This and That: Ear Tubes and Addiction Medicine

Interesting articles from recent NEJM:

A Hoberman et al. NEJM 2021; 384: 1789-99. Tympanostomy Tubes or Medical Management for Recurrent Acute Otitis Media

A quick read of this article suggested very bad news for our ENT colleagues. In this prospective, randomized trial (n=250), the authors did not find a significant advantage of tympanostomy tubes over medical management of acute otitis media (OM) among 6-35 month olds with recurrent OM in an intention-to-treat analysis, the rate (±SE) of episodes of acute otitis media per child-year during a 2-year period was 1.48±0.08 in the tympanostomy-tube group and 1.56±0.08 in the medical-management group (P=0.66).

In an associated editorial (pg 1859-60), (Ellen Wald notes that only 55% of children in the medical management group were actually treated medically throughout the trial making the sample size too small. Her advice: “In a child older than 2 years of age, we can forecast that infections will be fewer in the coming year and that medical treatment should be continued. In the younger child, there is a nearly 50% likelihood that the frequency of infections will continue; the child is likely to have fewer and less severe episodes of acute otitis media with less exposure to antibiotics if tympanostomy-tube placement is undertaken.”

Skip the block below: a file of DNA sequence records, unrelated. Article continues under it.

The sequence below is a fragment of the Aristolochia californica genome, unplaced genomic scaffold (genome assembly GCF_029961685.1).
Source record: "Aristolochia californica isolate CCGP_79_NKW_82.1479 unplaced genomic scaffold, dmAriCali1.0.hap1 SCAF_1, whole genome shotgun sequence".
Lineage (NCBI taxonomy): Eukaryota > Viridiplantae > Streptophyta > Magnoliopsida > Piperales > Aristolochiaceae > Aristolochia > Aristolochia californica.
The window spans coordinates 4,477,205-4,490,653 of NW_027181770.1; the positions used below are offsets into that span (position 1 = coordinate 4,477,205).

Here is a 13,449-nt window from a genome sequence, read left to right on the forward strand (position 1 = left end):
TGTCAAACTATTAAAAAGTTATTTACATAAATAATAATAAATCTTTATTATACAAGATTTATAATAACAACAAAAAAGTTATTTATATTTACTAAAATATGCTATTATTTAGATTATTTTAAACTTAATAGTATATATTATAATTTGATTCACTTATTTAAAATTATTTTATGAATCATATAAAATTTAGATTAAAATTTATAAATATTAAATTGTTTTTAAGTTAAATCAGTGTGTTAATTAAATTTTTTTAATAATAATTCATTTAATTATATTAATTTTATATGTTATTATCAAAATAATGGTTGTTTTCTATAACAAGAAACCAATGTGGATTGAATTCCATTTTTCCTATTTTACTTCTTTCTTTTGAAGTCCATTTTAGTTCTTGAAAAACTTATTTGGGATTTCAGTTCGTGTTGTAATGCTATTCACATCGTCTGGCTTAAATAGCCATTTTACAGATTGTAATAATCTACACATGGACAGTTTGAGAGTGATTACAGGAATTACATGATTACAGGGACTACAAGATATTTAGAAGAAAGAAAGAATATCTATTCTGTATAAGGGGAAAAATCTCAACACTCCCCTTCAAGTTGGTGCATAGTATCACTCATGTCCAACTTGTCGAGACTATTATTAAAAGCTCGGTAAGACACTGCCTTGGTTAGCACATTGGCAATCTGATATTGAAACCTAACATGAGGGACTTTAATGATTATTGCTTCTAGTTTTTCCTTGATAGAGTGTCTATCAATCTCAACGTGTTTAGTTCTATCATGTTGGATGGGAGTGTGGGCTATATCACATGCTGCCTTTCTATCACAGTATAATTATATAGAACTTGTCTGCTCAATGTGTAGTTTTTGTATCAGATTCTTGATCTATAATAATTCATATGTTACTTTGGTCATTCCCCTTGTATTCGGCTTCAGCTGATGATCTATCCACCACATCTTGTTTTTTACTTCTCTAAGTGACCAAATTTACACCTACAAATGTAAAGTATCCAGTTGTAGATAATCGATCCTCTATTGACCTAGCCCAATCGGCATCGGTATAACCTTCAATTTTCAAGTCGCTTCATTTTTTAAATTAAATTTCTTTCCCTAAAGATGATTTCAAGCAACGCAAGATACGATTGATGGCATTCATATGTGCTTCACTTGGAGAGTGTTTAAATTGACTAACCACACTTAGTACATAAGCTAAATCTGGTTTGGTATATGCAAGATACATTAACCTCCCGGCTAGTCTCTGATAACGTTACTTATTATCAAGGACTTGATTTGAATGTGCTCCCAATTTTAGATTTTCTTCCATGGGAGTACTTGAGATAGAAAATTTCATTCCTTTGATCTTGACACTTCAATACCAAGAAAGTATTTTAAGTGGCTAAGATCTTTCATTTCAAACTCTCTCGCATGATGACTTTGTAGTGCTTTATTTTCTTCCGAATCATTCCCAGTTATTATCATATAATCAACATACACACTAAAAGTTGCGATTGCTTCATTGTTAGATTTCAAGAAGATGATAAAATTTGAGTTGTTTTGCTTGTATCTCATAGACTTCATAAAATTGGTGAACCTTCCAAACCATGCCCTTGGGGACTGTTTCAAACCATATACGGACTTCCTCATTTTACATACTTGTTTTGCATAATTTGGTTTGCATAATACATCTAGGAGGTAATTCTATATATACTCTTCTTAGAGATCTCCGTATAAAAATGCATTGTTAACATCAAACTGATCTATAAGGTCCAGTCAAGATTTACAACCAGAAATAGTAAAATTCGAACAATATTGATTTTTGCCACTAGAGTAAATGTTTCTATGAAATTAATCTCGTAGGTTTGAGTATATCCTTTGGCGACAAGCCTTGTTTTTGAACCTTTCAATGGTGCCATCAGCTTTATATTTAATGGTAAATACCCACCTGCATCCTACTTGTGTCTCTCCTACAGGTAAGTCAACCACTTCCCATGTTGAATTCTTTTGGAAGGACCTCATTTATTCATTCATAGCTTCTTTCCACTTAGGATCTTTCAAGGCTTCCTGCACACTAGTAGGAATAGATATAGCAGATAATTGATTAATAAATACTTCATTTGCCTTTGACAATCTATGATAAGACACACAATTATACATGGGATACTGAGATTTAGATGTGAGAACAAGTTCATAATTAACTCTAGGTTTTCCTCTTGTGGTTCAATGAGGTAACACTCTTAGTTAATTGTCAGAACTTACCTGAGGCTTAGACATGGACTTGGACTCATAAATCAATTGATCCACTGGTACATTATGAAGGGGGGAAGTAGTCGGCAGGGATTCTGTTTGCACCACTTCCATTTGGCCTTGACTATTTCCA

Time to first recurrent episode of acute otitis media (Figure 2). Cumulative percentage of children with recurrent OM with one minus Kaplan-Meier survival estimates according to trial group.

E Poorman. NEJM 2021; 384: 1783-1784. The Number Needed to Prescribe — What Would It Take to Expand Access to Buprenorphine?

This article describes how many physicians are reluctant to treat opioid use disorder. The author notes that “prescribing buprenorphine is one of the most effective ways to save a life. In one study, buprenorphine treatment was associated with a 37% reduction in all-cause mortality during the year after a nonfatal overdose. This reduction is larger than the reduction in mortality associated with any blood-pressure medication, diabetic agent, or statin….But much…will depend on physicians believing that people with a substance use disorder aren’t just “addicts” but are people with a chronic medical disease that we can and should treat.”

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